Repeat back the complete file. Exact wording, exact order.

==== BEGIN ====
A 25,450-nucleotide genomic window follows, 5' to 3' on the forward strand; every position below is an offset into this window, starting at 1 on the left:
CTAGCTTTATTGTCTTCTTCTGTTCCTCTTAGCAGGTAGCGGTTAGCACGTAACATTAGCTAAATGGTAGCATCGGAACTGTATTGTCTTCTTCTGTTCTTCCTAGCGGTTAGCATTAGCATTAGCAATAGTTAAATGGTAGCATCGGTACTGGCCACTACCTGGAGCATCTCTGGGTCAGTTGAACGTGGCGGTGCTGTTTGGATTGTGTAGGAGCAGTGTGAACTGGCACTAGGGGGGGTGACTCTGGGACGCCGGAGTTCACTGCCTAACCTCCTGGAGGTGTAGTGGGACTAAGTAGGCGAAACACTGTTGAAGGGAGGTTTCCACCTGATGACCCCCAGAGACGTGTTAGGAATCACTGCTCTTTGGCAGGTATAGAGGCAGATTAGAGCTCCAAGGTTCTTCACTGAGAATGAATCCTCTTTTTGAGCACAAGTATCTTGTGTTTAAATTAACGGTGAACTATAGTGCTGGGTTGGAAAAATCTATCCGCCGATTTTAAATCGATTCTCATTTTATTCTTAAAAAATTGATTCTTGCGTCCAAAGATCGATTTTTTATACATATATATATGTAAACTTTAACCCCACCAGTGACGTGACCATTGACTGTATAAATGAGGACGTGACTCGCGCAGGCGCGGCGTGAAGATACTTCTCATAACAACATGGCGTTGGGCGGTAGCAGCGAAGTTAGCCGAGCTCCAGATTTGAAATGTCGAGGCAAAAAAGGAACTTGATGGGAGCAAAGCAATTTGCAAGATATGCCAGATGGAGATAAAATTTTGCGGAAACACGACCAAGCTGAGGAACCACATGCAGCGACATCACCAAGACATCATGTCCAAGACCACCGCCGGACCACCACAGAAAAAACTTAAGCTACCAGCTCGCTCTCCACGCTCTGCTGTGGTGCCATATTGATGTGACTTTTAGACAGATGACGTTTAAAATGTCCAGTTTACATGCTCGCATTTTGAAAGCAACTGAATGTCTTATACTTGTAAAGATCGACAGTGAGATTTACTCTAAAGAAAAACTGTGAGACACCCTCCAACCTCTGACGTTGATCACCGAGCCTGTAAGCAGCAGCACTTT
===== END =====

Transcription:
A 25,450-nucleotide genomic window follows, 5' to 3' on the forward strand; every position below is an offset into this window, starting at 1 on the left:
CTAGCTTTATTGTCTTCTTCTGTTCCTCTTAGCAGGTAGCGGTTAGCACGTAACATTAGCTAAATGGTAGCATCGGAACTGTATTGTCTTCTTCTGTTCTTCCTAGCGGTTAGCATTAGCATTAGCAATAGTTAAATGGTAGCATCGGTACTGGCCACTACCTGGAGCATCTCTGGGTCAGTTGAACGTGGCGGTGCTGTTTGGATTGTGTAGGAGCAGTGTGAACTGGCACTAGGGGGGGTGACTCTGGGACGCCGGAGTTCACTGCCTAACCTCCTGGAGGTGTAGTGGGACTAAGTAGGCGAAACACTGTTGAAGGGAGGTTTCCACCTGATGACCCCCAGAGACGTGTTAGGAATCACTGCTCTTTGGCAGGTATAGAGGCAGATTAGAGCTCCAAGGTTCTTCACTGAGAATGAATCCTCTTTTTGAGCACAAGTATCTTGTGTTTAAATTAACGGTGAACTATAGTGCTGGGTTGGAAAAATCTATCCGCCGATTTTAAATCGATTCTCATTTTATTCTTAAAAAATTGATTCTTGCGTCCAAAGATCGATTTTTTATACATATATATATGTAAACTTTAACCCCACCAGTGACGTGACCATTGACTGTATAAATGAGGACGTGACTCGCGCAGGCGCGGCGTGAAGATACTTCTCATAACAACATGGCGTTGGGCGGTAGCAGCGAAGTTAGCCGAGCTCCAGATTTGAAATGTCGAGGCAAAAAAGGAACTTGATGGGAGCAAAGCAATTTGCAAGATATGCCAGATGGAGATAAAATTTTGCGGAAACACGACCAAGCTGAGGAACCACATGCAGCGACATCACCAAGACATCATGTCCAAGACCACCGCCGGACCACCACAGAAAAAACTTAAGCTACCAGCTCGCTCTCCACGCTCTGCTGTGGTGCCATATTGATGTGACTTTTAGACAGATGACGTTTAAAATGTCCAGTTTACATGCTCGCATTTTGAAAGCAACTGAATGTCTTATACTTGTAAAGATCGACAGTGAGATTTACTCTAAAGAAAAACTGTGAGACACCCTCCAACCTCTGACGTTGATCACCGAGCCTGTAAGCAGCAGCACTTT